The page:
Your business is growing! Yay! But wait.....
The growth phase of a small business can be both exciting and scary. It’s exciting because your business is growing. This is awesome! Except that you’re so busy you have to turn down new work and clients. You’re not able to do it all by yourself or with the current team you have. Sure, you could take on more business if you had more help. It seems logical to grow your team so you can grow your business.
You know deep down you need help but you start second guessing if it’s really the right thing to do. You think to yourself…
- How do I find the right person?
- Do I even have time to look for someone and go through the hiring process?
- Will it be easier if I just do it myself than have to hire and train someone?
Relax. Everyone goes through this when their business grows, so how do overcome the fear of hiring?
#1 Keep It Simple
Don’t overcomplicate the process. Put together a few check points in place of how you’re going to tackle taking on a new person and then just do it.
#2 Prepare a Job Description
Write a brief job description and make sure you’re working on it over a period of time so you have a clear understanding of what you want and need this new person to do. It doesn’t have to be a complex description. Bullet points are fine.
#3 Check References
Checking references is critical in making the final decision between candidates. Reference checks can reveal information that not only can help you determine your top choice but also can help you better understand how the new employee might transition in to the new role and your company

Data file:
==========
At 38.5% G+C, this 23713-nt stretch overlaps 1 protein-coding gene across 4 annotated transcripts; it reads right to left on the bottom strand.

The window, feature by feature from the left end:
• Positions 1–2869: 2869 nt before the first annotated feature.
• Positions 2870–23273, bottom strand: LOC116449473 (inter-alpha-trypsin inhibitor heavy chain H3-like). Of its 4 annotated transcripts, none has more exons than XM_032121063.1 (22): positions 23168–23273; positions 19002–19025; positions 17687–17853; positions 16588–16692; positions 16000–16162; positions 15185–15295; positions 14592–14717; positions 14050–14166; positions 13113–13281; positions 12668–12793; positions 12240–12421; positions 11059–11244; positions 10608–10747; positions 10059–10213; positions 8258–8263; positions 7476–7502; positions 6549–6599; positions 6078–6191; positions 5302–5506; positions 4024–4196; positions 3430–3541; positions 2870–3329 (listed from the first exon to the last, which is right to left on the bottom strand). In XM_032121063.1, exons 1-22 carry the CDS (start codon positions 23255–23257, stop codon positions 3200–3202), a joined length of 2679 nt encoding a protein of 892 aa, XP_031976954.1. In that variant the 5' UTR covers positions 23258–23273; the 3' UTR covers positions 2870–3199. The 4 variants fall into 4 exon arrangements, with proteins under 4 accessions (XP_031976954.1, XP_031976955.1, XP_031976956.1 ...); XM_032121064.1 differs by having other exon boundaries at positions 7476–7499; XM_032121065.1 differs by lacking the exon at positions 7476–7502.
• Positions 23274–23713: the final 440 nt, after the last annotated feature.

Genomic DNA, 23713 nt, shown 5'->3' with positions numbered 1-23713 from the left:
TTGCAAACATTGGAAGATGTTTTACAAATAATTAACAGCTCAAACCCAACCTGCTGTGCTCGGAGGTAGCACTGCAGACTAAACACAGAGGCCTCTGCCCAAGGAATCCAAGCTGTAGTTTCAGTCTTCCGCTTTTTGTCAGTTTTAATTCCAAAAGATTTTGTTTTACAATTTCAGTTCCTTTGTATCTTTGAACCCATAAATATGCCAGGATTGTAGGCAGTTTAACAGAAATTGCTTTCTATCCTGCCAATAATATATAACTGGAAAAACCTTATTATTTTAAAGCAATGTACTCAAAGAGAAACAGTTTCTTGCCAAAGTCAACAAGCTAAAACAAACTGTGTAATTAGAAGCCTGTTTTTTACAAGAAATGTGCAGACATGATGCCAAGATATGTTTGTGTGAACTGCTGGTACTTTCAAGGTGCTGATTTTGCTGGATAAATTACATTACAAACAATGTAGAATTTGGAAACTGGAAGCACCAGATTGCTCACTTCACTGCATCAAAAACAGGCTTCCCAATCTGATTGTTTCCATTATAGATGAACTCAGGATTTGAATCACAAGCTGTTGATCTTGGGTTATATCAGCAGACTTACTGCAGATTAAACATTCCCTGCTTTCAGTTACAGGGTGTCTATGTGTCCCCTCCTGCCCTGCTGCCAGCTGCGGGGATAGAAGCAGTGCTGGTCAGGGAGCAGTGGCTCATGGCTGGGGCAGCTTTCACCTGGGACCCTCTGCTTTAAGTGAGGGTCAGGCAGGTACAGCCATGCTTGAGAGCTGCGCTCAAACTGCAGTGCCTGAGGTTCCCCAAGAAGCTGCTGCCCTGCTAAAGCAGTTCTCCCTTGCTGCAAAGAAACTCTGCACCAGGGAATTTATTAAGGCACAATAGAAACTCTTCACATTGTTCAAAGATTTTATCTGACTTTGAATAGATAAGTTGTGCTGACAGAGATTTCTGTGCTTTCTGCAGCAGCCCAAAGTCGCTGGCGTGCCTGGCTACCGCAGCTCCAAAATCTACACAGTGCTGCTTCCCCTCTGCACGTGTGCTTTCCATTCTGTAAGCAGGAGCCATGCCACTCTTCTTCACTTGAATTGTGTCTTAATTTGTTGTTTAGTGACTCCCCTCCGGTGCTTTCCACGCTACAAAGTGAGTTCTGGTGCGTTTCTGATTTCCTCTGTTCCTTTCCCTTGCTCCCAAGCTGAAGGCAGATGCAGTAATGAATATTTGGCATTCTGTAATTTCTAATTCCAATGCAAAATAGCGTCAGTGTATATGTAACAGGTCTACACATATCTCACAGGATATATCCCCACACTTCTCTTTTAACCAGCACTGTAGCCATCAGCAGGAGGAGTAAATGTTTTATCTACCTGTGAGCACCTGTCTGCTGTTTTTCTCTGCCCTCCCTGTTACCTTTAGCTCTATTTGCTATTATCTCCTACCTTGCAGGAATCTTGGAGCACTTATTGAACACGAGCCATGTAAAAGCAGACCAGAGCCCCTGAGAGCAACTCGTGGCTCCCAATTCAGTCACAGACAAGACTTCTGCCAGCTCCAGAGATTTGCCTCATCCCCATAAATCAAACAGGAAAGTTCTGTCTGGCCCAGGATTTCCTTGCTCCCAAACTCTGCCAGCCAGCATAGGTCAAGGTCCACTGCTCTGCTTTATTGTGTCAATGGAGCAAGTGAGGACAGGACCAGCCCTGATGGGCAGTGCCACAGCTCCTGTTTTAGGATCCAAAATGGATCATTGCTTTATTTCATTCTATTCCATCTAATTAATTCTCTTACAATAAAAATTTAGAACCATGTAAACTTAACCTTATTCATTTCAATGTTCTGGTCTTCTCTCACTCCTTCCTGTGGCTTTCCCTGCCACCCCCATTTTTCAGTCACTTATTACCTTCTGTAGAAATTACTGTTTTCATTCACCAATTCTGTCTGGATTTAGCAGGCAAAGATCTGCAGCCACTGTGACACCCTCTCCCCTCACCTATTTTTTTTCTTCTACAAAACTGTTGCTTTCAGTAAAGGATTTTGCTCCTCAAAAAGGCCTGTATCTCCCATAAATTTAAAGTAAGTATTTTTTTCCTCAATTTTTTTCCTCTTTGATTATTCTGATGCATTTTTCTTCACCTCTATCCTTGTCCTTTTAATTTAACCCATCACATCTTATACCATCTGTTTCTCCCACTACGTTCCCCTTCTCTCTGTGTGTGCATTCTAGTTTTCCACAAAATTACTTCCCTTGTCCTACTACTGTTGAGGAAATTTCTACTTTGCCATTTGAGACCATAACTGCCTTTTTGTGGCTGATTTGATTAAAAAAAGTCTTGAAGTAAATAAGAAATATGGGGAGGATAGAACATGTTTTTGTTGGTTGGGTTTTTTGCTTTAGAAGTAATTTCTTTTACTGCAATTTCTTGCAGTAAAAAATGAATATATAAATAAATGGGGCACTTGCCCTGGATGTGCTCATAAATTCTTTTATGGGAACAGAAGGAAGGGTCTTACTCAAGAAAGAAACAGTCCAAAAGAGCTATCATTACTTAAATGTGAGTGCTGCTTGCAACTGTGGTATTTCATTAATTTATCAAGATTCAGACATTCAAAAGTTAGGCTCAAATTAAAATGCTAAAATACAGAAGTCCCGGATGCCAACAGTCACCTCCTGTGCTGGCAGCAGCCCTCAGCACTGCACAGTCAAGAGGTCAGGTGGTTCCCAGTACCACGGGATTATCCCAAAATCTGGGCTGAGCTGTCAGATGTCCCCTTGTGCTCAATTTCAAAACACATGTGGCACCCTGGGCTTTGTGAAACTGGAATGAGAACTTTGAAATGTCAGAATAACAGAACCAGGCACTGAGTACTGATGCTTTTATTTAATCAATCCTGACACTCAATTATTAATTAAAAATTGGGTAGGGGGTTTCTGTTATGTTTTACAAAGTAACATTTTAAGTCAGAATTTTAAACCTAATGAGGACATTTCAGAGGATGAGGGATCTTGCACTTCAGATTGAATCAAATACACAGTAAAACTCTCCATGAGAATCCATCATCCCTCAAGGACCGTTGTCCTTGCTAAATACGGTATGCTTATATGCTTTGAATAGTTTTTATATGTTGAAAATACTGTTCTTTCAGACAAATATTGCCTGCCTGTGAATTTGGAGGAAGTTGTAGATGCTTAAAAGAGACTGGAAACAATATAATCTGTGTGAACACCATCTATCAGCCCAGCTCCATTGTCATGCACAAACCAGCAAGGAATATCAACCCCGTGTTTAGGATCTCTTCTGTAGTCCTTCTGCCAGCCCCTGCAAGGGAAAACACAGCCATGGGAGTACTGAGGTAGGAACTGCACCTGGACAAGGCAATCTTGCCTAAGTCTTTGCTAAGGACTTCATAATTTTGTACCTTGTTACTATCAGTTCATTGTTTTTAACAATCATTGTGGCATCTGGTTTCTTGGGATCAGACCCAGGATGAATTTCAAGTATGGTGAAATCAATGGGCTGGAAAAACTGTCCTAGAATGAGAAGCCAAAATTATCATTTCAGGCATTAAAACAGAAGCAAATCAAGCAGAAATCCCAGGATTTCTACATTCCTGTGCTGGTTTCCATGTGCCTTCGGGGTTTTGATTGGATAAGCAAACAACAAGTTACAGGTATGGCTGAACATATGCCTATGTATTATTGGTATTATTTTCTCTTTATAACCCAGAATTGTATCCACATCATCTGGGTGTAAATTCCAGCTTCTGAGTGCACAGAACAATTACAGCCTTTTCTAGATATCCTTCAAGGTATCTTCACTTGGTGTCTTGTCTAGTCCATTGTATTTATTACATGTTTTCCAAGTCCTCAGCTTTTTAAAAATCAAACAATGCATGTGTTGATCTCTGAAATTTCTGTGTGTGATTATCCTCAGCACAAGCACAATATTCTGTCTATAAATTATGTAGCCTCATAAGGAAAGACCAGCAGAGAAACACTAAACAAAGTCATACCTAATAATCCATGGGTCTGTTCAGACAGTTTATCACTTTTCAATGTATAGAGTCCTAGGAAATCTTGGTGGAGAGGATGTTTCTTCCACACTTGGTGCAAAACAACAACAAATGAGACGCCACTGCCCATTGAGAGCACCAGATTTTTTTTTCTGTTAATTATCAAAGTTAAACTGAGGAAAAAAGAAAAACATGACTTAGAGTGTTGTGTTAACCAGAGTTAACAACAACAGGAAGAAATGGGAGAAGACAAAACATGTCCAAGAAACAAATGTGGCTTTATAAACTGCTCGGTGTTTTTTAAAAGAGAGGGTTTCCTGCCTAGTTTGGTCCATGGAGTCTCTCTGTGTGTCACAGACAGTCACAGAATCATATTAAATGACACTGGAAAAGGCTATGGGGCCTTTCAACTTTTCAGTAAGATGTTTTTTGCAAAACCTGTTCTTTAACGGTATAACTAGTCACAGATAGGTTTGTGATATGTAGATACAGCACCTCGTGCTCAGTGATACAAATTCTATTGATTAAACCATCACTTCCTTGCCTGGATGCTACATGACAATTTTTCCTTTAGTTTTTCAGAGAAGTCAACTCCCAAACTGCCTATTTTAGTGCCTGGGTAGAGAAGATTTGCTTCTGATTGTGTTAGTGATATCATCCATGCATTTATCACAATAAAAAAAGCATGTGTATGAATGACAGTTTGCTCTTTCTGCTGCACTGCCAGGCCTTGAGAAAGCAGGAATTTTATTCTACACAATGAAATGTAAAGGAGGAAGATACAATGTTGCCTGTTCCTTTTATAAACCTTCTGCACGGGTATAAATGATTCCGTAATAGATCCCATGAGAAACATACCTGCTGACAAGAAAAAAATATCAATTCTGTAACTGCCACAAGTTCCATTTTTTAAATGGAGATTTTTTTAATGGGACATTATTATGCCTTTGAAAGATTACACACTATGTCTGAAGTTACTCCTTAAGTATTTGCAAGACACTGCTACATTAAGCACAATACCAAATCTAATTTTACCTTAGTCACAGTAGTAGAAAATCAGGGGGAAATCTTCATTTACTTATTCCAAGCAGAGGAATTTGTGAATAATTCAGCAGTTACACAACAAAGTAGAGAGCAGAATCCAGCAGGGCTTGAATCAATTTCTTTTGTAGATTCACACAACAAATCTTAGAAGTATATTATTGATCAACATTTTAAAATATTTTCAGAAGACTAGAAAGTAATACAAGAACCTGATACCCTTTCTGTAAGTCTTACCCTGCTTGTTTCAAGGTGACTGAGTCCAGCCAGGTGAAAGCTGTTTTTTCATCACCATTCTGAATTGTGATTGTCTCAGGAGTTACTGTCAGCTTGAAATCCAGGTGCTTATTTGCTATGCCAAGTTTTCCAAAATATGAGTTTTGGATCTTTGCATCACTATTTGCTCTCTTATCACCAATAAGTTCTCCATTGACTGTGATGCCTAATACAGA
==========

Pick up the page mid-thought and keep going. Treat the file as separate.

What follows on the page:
#4 Learn to Delegate
Develop your skills so you’re able to delegate. You need to be able to trust this new person so you don’t end up micro managing.
#5 Leverage the Probation Period
Many employers wait until the end of a probation period to assess if they’re ready to take someone on long term. The problem is, by that time it’s too late, use this time to your advantage by being proactive. Schedule regular “check ins” so you can gauge their progression. Again, keep it simple. Keep it short and sweet. Check that they know what they’re supposed to be doing and have an opportunity to ask questions. Create an environment where they’re comfortable asking questions and pay attention to the questions they ask.
By using the probation period to assess your new employee regularly, you’ll be able to tell if it’s going in the right direction for you and for them. Monitor changes in yourself during their probation period as well. Are you able to work better because they take more responsibilities off your hands? Are you still maintaining the same level of service? If the answer is yes, you know you’re in the right direction. It’s also helpful to set goals or targets for this person during their trial period. See how they’re able to adapt and reach these targets throughout their probation, instead of at the end when it’s too late.